Friday, March 22, 2019

If you suffer from anxiety, you’ll know the many ways it can affect your life, from interfering with social occasions to disturbing your sleep. But anxiety could be taking away your smile in more ways than one. Teeth grinding is a common stress symptom that can cause permanent damage.

Around one in 10 people regularly grind their teeth in their sleep; many more do it at some point in their lives, with 25-44 year olds the age group most affected. Studies suggest that 20-50 percent of sufferers have a family history of tooth grinding during sleep, also known as bruxism. Stress is a contributing factor in around 70 percent of cases. Many people are not even aware of their grinding habit until symptoms develop. Patients may suffer from headaches, jaw pain and earaches in addition to tooth wear.

Grinding and clenching will eventually wear down the protective tooth enamel and affect the bones and nerves in and around teeth. Normal chewing typically exerts 20-40 pounds of pressure on teeth, while the pressure from grinding can be 250 pounds or more. It’s easy to see how that will cause damage over time.

Grinding your jaws together each night can chip teeth, loosen fillings or damage bridges. Jaw pain can lead to limited mouth opening and difficulty chewing. Over time, the teeth can be so worn that the bite “collapses” and the teeth appear stump-like.

Once bruxism has started to wear away, the enamel teeth will look discolored. They are also more vulnerable to staining, which is likely to increase any anxiety you feel about your appearance and further restrict social interaction. They’ll also become more sensitive, making ice cream and cold drinks a source of pain and misery rather than pleasure.

Unless you have a partner who tells you you’re grinding your teeth in your sleep, you may not even be aware you’re suffering from bruxism. Many sufferers find out when a dental check-up reveals that damage has already been done. If you tend to clench your teeth during the day, it’s more likely that you’re grinding them at night. If you often wake up with a headache, particularly with pain radiating down into your jaw, you should ask a dentist if they can spot any early signs of bruxism.

Teeth grinding is also related to disturbed sleep. Studies show bruxism can be a sign of a sleep disorder such as sleep apnea. Further, grinding typically occurs before REM sleep begins, thereby disrupting your deep sleep cycle. The jaw pain caused by bruxism can interrupt sleep, leading to a vicious circle. In addition, anxiety often causes restless sleep anyway, exacerbating the problem.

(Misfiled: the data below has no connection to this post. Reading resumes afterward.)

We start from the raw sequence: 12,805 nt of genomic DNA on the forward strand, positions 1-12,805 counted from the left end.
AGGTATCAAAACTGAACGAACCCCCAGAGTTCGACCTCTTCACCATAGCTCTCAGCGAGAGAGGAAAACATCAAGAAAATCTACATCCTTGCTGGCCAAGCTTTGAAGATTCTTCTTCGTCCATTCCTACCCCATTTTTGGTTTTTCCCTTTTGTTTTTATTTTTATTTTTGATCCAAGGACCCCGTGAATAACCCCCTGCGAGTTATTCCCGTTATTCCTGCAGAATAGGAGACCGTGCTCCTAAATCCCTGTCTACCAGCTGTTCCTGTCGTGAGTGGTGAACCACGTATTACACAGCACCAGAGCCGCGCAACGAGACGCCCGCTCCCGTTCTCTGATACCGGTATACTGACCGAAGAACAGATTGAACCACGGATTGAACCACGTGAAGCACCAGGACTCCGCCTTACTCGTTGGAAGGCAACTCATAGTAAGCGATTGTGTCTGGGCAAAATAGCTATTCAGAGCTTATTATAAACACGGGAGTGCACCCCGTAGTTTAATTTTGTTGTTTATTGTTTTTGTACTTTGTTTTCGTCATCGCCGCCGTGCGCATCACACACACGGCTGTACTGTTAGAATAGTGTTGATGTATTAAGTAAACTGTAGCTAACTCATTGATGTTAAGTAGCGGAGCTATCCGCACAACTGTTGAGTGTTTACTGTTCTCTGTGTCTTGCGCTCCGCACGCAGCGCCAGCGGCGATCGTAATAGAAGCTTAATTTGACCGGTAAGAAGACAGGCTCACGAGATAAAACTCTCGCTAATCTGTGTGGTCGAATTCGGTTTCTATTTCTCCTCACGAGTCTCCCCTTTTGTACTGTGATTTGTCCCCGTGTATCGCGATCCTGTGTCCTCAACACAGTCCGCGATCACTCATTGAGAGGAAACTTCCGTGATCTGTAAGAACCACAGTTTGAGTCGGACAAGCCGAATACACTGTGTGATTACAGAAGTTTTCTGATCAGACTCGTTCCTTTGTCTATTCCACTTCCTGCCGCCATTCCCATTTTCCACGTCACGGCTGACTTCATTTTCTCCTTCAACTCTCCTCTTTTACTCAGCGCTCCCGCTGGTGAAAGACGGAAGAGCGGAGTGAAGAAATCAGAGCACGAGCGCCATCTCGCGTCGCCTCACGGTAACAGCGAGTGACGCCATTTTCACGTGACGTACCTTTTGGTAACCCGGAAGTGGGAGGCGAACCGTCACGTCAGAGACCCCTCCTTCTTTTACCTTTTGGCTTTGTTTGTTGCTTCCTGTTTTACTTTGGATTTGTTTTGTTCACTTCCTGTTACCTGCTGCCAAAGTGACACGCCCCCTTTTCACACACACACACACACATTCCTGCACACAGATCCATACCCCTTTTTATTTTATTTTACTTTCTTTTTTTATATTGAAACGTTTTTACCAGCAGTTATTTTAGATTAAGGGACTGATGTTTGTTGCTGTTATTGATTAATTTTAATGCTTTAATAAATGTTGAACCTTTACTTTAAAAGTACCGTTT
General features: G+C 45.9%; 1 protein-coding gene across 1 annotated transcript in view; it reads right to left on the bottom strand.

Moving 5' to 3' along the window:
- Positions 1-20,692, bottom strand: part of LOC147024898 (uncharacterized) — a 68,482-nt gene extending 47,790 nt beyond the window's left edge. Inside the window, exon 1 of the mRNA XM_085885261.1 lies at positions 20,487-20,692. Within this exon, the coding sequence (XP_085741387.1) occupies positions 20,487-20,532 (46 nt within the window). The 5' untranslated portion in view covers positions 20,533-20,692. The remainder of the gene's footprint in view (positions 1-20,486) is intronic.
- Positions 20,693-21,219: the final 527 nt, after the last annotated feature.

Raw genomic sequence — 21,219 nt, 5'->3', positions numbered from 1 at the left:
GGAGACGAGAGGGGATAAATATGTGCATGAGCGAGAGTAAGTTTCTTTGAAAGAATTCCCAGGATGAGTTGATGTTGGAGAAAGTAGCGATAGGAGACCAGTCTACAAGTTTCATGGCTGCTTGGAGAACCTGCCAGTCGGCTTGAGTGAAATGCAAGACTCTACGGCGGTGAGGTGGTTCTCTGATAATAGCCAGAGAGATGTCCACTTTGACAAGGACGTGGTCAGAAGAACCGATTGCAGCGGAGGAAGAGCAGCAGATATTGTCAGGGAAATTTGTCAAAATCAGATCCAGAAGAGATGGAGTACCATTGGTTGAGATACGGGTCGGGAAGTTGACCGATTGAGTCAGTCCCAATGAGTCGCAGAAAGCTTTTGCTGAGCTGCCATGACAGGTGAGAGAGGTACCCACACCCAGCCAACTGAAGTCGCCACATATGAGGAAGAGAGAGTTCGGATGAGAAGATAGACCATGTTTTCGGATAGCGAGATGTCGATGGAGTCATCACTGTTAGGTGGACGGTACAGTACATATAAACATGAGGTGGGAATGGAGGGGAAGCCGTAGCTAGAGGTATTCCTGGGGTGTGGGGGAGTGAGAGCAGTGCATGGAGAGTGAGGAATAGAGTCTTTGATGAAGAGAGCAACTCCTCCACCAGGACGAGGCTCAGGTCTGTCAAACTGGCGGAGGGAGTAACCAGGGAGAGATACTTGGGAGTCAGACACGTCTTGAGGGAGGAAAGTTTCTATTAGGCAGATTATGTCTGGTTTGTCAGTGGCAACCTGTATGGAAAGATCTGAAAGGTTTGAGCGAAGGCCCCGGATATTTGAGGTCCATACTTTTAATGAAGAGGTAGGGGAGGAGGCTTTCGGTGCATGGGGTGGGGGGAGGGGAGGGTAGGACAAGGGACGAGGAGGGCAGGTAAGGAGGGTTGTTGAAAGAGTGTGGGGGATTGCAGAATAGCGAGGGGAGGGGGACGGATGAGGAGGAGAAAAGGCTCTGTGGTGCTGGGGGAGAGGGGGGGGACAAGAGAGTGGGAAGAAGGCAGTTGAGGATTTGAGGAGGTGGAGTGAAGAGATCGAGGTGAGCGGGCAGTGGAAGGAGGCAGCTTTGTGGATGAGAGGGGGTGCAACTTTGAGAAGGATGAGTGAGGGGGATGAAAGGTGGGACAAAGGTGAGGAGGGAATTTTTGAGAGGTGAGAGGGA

To make things worse, some common antidepressants such as Prozac (fluoxetine), Zoloft (sertraline), and Paxil (paroxetine) can all cause teeth grinding as a side effect. Self-medicating your anxiety can lead to problems too: alcohol, nicotine, high caffeine levels and illegal drugs can all cause bruxism rather than relieve it. These substances (alcohol, nicotine, caffeine) should be avoided three hours before bed. Meditation and exercise has been shown to decrease stress and aid in better-quality sleep.

If you’re concerned about your teeth getting damaged, talk to your dentist about a night mouth guard. These are less bulky than the mouth guards worn by sports players. Over-the-counter sports mouth guards should be avoided at night because these actually exacerbate the problem; the soft nature of these guards increases muscle activity as the natural tendency is to chew on them. Night guards are custom made to your teeth, offer a better, more streamlined fit and are thinner due to the nature of the slightly harder and more stabilizing material. They are designed to protect your teeth during the night. Doctors recommend relaxation and good sleep hygiene to help reduce bruxism, both of which can help relieve your anxiety too.

If you suffer from anxiety, then it’s more likely you’ll also suffer from teeth grinding. The problems that this causes—such as discolored, stained or broken or chipped teeth, tiredness and headaches—can then contribute to further anxiety. Simply being aware of the symptoms and effects of bruxism can help you address the problem and prevent further damage.

By Diane Jonas, DMD By Diane Jonas, DMD

Dr. Diane Jonas, a general dentist, practices restorative and cosmetic dentistry with Daniel Feit, DMD, at 19 Franklin Street, Tenafly, New Jersey. She can be reached at 201-569-4535.